The silver tungstate catalyst 116 may be made by dissolving commercially available silver tungstate in an ammonium hydroxide solution and impregnating the alumina to the desired silver tungstate level. The resulting material is then dried and calcined to a temperature of about 540° C. The material may then be heated in 10% steam at 650° C. It has been found that silver tungstate catalysts 116 may provide high conversions over a broad temperature range of about 275° C. to 525° C.
The deposition of silver onto the surface of alumina may be achieved by various impregnation methods, including incipient wetness and wet impregnation. In the wet impregnation process, an excess amount of solution is mixed with the support, followed by evaporation of the excess liquid. The deposition of silver may also be achieved by other coating techniques such as chemical vapor deposition.
The second SCR catalyst 118 is an SCR catalyst configured to reduce NOx in an exhaust stream of a lean burning engine using the second reductant (i.e., the reductant produced by the first SCR catalyst 116). The second SCR catalyst 118 may include any material or combination of materials that may adsorb the second reductant produced by the first SCR catalyst 116 and/or facilitate the reaction of NOx with the second reductant to yield nitrogen.
In one embodiment, the second SCR catalyst 118 is an ammonia SCR catalyst. The NH3-SCR catalyst 118 may include a base metal catalyst on a high surface area support such as, but not limited to, alumina, silica, titania, zeolite or a combination of these. The NH3-SCR catalyst 118 may include a base metal selected from the group consisting of copper (Cu), iron (Fe) and cerium (Ce) and/or a combination of these metals, although other base metals may be used, including, but not limited to indium (In), copper (Cu), silver (Ag), zinc (Zn), cadmium (Cd), cobalt (Co), nickel (Ni), iron (Fe), molybdenum (Mo), tungsten (W), titanium (Ti), vanadium (V), and zirconium (Zr), oxides thereof, alloys thereof, or combinations thereof. Base metals generally are able to effectuate NOx conversion using ammonia while both the base metals and the high surface support material serve to readily adsorb the NH3. The base metal and high surface area support such as zeolite selected may be one that adsorbs NH3 over a relatively wide temperature range. Likewise, the base metal selected may be one that may converts NO and NO2 to N2 across a desired temperature range and desired range of NO/NO2 ratios.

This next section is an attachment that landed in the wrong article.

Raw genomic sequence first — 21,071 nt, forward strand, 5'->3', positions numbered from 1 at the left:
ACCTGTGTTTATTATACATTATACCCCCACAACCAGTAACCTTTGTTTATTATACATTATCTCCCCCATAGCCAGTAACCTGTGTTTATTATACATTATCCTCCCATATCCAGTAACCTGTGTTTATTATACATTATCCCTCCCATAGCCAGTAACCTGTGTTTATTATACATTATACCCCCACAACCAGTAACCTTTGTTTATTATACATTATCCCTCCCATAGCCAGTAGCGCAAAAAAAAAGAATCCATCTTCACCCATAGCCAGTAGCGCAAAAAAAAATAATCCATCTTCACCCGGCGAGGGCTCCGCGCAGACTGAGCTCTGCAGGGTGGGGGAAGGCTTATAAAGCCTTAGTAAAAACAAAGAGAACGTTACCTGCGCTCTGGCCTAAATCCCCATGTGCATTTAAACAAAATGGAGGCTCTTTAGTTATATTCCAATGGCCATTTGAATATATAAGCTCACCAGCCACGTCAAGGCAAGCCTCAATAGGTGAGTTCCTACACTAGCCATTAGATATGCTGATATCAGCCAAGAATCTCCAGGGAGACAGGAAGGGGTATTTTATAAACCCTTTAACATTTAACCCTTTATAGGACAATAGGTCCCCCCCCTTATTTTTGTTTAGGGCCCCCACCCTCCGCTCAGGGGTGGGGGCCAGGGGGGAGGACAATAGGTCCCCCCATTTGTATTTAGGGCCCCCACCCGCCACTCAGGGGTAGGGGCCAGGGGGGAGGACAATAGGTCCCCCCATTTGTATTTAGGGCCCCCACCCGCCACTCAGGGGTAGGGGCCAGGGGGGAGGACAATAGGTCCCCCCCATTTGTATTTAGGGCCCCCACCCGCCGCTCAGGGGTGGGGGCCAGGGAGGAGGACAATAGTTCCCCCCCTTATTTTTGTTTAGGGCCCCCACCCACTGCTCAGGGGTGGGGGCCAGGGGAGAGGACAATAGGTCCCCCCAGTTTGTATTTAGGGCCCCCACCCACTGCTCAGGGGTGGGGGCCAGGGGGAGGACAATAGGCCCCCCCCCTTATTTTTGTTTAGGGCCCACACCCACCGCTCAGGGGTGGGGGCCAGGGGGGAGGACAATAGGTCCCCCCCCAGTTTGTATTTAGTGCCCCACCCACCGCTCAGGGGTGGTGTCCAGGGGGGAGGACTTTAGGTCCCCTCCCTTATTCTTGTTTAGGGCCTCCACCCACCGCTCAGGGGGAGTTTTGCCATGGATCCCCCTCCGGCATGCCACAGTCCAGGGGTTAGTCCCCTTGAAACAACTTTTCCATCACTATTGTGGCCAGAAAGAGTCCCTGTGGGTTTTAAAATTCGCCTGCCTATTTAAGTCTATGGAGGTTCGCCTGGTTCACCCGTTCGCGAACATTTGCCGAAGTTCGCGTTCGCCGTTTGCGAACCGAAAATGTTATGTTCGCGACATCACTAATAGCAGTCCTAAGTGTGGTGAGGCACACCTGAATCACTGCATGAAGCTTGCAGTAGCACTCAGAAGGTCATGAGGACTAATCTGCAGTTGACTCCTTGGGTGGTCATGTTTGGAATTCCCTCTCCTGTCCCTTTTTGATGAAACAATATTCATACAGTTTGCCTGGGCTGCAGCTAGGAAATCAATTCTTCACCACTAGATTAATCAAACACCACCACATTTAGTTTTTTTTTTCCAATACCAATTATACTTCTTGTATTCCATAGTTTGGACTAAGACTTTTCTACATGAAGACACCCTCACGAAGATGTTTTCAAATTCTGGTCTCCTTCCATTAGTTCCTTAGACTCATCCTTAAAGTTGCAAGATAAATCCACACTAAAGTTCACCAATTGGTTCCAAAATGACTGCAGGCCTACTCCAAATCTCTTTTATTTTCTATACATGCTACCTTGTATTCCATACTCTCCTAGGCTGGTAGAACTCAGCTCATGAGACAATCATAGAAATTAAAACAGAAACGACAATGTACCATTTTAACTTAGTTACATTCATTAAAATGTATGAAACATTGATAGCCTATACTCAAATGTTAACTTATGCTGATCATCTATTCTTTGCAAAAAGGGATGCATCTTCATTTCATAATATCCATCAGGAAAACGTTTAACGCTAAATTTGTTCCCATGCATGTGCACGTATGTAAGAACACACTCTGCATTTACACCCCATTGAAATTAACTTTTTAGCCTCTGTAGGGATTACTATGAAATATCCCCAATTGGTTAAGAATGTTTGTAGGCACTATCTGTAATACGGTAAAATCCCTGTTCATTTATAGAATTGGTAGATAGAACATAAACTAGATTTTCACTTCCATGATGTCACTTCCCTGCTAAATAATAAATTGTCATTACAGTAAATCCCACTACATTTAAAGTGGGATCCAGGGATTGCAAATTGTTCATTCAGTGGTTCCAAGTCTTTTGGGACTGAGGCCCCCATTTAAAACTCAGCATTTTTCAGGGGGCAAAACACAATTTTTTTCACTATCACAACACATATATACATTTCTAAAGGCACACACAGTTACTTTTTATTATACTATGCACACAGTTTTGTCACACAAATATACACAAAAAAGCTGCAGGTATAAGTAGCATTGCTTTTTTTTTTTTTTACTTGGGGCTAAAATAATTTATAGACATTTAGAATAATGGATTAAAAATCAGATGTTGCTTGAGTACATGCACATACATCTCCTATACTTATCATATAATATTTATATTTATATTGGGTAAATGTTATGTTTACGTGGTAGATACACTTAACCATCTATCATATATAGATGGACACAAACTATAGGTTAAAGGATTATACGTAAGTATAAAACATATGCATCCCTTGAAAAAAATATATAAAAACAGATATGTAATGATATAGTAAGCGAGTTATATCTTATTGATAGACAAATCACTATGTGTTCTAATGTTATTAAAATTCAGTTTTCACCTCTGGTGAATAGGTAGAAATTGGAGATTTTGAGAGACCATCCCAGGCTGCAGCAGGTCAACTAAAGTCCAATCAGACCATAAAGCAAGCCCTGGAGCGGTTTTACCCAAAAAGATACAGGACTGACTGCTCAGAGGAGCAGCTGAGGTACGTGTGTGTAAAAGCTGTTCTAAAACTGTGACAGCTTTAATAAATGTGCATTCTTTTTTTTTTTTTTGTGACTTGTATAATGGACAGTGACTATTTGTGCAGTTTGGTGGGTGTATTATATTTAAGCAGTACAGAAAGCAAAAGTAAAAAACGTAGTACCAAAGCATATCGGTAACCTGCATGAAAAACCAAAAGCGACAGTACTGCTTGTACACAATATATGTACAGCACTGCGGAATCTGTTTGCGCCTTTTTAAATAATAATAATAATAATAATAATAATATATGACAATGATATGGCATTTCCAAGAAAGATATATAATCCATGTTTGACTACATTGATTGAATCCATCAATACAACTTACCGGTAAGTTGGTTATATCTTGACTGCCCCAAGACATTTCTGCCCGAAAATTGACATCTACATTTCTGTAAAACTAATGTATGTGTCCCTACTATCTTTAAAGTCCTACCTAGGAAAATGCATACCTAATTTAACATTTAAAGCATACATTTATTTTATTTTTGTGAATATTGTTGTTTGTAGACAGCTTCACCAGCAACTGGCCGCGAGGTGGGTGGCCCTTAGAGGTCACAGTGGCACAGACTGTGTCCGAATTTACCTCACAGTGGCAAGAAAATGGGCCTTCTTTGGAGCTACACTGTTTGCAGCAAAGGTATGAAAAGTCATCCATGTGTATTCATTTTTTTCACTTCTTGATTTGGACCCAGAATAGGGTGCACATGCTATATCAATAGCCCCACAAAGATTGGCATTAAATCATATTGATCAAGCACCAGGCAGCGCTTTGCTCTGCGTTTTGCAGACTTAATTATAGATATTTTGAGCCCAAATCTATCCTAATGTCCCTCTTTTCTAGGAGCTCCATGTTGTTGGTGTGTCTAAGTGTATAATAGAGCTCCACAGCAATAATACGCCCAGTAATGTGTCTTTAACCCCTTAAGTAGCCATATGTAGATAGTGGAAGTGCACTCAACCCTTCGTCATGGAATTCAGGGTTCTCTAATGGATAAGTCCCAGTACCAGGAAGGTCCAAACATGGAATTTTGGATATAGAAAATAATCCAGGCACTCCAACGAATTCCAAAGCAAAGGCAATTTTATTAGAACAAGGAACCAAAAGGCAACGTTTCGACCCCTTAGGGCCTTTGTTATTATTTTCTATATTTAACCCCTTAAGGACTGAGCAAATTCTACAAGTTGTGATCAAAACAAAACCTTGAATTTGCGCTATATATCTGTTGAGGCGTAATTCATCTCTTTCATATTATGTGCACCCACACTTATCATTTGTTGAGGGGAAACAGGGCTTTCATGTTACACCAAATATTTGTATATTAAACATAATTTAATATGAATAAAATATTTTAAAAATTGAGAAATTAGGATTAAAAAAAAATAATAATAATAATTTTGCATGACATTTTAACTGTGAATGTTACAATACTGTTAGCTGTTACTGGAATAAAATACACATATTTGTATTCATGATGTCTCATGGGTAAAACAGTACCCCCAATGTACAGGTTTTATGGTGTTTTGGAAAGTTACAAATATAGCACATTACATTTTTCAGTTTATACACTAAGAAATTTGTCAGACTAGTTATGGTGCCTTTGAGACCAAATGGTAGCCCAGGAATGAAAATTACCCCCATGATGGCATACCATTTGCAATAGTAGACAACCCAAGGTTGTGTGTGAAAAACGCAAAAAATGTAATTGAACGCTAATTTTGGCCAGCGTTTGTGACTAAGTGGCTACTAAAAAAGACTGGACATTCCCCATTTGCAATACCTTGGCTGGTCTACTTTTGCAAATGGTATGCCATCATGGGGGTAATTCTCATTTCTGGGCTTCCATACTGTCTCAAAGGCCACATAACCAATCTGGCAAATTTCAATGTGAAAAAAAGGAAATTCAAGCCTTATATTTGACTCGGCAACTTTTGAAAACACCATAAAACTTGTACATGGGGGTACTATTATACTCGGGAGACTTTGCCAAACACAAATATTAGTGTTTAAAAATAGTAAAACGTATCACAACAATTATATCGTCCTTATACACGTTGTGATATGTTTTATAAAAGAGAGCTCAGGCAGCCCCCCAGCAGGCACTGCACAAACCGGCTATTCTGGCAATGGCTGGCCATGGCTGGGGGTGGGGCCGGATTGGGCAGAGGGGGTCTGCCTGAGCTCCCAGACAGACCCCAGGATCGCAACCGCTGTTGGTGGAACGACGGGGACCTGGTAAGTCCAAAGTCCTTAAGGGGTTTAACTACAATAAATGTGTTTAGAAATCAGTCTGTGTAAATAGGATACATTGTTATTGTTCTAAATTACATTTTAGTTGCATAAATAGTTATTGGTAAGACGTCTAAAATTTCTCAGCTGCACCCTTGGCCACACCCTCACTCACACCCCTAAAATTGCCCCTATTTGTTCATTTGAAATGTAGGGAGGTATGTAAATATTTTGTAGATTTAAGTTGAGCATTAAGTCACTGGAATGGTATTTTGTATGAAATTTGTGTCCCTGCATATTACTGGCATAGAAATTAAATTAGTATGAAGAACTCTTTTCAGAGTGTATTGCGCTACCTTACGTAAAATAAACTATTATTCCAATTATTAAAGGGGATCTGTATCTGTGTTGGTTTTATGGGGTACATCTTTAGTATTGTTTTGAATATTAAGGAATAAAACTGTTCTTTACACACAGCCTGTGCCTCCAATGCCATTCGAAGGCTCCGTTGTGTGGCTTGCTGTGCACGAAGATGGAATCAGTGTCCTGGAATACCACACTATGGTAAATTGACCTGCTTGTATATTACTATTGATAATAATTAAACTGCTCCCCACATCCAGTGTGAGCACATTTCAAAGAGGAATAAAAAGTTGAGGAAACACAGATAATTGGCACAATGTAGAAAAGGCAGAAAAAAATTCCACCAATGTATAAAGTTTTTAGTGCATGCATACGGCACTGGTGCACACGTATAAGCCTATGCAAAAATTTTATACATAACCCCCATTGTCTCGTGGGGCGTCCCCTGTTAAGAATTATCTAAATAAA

The second SCR catalyst 118 is associated with the first SCR catalyst 116 such that the second reductant (i.e., the reductant produced by the first SCR catalyst) is in fluid communication with the second SCR catalyst 118. The association between the first and second SCR catalysts 116 and 118, respectively, may be provided by depositing the first and second SCR catalysts on one or more substrates and/or including the catalysts within an emissions treatment system 100. Moreover, any of the foregoing components described herein with respect to SCR catalyst 116, SCR catalyst 118, and/or substrates 120 and 122 may be included in the corresponding components of systems 300, 400, and/or 500, described above (e.g., components of catalyst 116 are suitable for components of catalyst 316, etc).
C. Methods For Manufacturing Compositions
The catalyst composite may be readily prepared in one or more layers on a monolithic honeycomb substrate 120. For a two-layer washcoat, the bottom layer, finely divided particles of a high surface area refractory metal oxide such as gamma alumina may be slurried in an appropriate vehicle, e.g., water. The substrate may then be dipped one or more times in such slurry or the slurry may be coated on the substrate 120 (e.g., honeycomb flow through substrate) such that there will be deposited on the substrate 120 the desired loading of the catalytic component. Components such as the silver metals, precious metals or platinum group metals, transition metal oxides, stabilizers, promoters and the NOx sorbent component may be incorporated in the slurry as a mixture of water soluble or water-dispersible compounds or complexes. Thereafter, the coated substrate 120 is typically calcined by heating, e.g., at 400 to 600° C. for 1 to 3 hours.
In one or more embodiments, the slurry may be comminuted to result in substantially all of the solids having particle sizes of less than 20 microns, e.g., 1-15 microns, in an average diameter. The comminution may be conducted in a ball mill or other similar equipment, and the solids content of the slurry may be, e.g., 20-60 wt % or alternatively 35-45 wt %.
Each layer is thereafter prepared and deposited on the previously formed layer of the calcined composite in a manner to yield a catalyst as described above with respect to
D. Methods For Reducing NOx
The present disclosure includes a method for reducing NOx in the exhaust stream of a lean burning engine using two different SCR catalysts, one of which produces a reductant. The method includes providing an initial exhaust gas stream 124 having a concentration of NOx. The initial exhaust gas stream 124 is obtained from the engine 113 and delivered over a hydrocarbon selective catalytic reduction (HC-SCR) catalyst 116 under lean burning conditions and the HC-SCR catalyst produces ammonia, thereby yielding an intermediate exhaust gas stream 126 that includes ammonia and NOx. The intermediate exhaust gas stream 126 is delivered over an ammonia (NH3-SCR) catalyst 118 and at least a portion of the NOx is converted to N2 using the ammonia produced by the HC-SCR catalyst 116.